Tapeworms belong to a group of parasites known as cestodes (or flatworms). Three species of tapeworms affect horses in the UK, the most common of which is Anoplocephala perfoliata (1). Tapeworms are short and flat in appearance, growing up to 8cm long and 1.5 cm wide. They consist of a small round head which attaches the worm to the wall of the gut, and a body formed of a chain of egg containing segments known as proglottids.
Adult tapeworms release egg-containing body segments into the host horse’s intestine. These are passed in the faeces and disintegrate, releasing large numbers of eggs into the environment. Eggs are eaten by tiny forage (oribatid) mites, which can be present in very large numbers on pastures. Over a period of approximately two to four months, these eggs develop within the mite into an infective intermediate stage of the tapeworm. As the horses graze, they will inevitably ingest the mites, releasing the infective stage of the worm into the intestines. The immature worm migrates to the ileo-caecal junction (the join between the small and large intestines). Here it develops into the adult form which, after one to two months, starts to produce egg filled segments, continuing the life cycle.
Effects of tapeworm infestation
For many years tapeworms were considered to be harmless to the host horse. The arrival of more reliable methods for (a): identifying horses infected with tapeworm, and (b) determining severity of parasite burden (see diagnosis below) has changed this perception of tapeworm infections. In a study of UK horses, researchers discovered that infection with the most common species of tapeworm, Anoplocephala perfoliata, increases the risk of two types of colic-spasmodic colic and ileal impaction colic. It also demonstrated that the heavier the tapeworm burden, the higher the risk of these types of colic.1 Although the level of risk should be kept in perspective, effectively minimising tapeworm burden should decrease the risk of tapeworm associated colic.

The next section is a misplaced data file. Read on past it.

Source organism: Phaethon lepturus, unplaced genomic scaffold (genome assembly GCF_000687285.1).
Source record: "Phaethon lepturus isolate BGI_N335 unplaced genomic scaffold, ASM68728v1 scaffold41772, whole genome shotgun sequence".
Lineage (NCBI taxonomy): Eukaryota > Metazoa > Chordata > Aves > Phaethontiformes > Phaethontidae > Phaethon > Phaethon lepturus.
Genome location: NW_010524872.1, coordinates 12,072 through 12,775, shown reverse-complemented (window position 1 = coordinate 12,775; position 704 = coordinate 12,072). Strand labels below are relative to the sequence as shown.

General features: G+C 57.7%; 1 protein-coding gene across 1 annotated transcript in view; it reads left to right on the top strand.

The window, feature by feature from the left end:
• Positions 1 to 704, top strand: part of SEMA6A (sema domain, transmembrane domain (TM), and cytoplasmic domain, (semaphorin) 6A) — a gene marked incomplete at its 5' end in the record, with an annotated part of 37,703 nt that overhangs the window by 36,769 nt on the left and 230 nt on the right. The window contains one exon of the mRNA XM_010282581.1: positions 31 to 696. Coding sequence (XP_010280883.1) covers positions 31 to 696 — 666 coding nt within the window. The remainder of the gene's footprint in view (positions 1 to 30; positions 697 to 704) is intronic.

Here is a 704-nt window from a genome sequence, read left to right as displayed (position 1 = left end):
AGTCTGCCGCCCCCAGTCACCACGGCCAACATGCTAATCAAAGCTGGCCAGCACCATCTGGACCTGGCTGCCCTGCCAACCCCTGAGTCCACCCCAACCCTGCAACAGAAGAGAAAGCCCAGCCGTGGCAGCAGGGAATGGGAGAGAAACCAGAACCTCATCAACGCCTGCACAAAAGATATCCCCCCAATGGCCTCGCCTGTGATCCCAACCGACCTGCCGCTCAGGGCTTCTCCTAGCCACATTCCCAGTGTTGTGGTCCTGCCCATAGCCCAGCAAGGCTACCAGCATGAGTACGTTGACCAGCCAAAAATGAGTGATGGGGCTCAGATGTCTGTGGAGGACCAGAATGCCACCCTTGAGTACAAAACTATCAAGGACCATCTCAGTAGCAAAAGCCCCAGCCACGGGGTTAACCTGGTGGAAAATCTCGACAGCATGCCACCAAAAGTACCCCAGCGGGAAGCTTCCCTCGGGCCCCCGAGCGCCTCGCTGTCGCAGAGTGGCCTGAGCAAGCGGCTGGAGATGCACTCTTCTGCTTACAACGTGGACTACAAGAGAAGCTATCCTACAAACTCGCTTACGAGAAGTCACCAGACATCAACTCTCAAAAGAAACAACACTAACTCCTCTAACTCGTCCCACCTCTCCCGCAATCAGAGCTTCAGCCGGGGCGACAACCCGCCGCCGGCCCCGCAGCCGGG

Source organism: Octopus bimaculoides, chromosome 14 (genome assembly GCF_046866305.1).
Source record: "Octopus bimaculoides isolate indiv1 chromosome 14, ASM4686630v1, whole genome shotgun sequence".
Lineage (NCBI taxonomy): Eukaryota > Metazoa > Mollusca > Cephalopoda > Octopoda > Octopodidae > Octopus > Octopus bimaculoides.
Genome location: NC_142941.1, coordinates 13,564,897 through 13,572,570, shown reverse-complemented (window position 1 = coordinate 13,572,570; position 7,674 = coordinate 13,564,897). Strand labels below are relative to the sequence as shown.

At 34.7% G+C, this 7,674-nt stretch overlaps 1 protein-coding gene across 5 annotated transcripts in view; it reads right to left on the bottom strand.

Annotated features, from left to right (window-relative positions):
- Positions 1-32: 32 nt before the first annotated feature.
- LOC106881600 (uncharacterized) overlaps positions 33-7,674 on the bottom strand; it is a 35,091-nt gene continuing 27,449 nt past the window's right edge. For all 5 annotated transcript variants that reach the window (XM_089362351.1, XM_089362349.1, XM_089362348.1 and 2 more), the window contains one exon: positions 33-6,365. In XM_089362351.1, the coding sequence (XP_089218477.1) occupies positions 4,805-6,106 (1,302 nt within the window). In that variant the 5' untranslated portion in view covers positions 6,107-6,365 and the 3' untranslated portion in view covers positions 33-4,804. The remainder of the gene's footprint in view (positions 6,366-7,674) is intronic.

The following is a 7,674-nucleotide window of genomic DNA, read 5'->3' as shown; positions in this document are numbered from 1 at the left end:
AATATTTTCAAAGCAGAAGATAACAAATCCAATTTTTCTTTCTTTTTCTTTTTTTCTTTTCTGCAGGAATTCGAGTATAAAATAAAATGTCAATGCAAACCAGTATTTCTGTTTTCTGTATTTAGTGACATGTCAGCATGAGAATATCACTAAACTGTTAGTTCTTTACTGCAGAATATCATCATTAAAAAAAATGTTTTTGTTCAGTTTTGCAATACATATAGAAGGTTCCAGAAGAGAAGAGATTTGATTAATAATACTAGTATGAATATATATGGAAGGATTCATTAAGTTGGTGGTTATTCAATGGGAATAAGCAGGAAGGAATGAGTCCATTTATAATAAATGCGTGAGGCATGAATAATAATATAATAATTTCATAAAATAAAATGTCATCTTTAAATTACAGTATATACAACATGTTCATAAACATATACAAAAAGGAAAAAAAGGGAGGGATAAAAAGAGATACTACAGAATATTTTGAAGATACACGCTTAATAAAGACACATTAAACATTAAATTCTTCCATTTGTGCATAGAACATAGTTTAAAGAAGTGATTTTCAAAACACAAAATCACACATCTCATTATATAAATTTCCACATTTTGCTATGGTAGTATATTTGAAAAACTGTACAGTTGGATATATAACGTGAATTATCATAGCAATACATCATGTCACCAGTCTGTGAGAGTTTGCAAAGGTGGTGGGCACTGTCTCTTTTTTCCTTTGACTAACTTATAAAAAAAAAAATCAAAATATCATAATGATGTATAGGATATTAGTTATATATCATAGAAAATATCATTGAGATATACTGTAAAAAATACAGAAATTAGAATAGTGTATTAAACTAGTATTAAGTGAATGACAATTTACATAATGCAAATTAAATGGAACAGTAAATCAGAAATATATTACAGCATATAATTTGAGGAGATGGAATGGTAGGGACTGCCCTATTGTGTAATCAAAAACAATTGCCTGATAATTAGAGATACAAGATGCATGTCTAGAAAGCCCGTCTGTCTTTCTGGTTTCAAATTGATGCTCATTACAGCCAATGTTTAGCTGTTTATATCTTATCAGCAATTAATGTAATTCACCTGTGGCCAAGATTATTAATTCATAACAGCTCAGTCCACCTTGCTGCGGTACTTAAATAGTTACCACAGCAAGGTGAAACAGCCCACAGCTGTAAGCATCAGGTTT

Diagnosing tapeworm infection can be tricky in horses. Clinical signs are not a reliable indicator, as horses can have tapeworm burdens and appear clinically healthy. Unfortunately, counting tapeworm eggs in a faecal worm egg count (FWEC) is also unreliable, as the eggs are encased in the tapeworm segment, rather than being distributed evenly throughout the droppings. Also, egg filled tapeworm segments are only shed intermittently. As a result, a negative result on a FWEC does not necessarily mean a horse is free of tapeworm.
Fortunately we can use a blood sample to test for levels of tapeworm infection- a method known as the tapeworm antibody test. A horse that has a tapeworm infection will produce antibodies to the tapeworm, which can be detected in the blood. Instead of giving the exact number of tapeworms, the test indicates the intensity of infection, the level of antibodies indicates whether the burden is low, medium or high.
While the blood test is useful for assessing whether your horse has been infected with tapeworms in the past, it is not a reliable indicator of response to treatment. This is because it takes at least 16 weeks for the antibody levels to return to normal after the worms have been killed (2).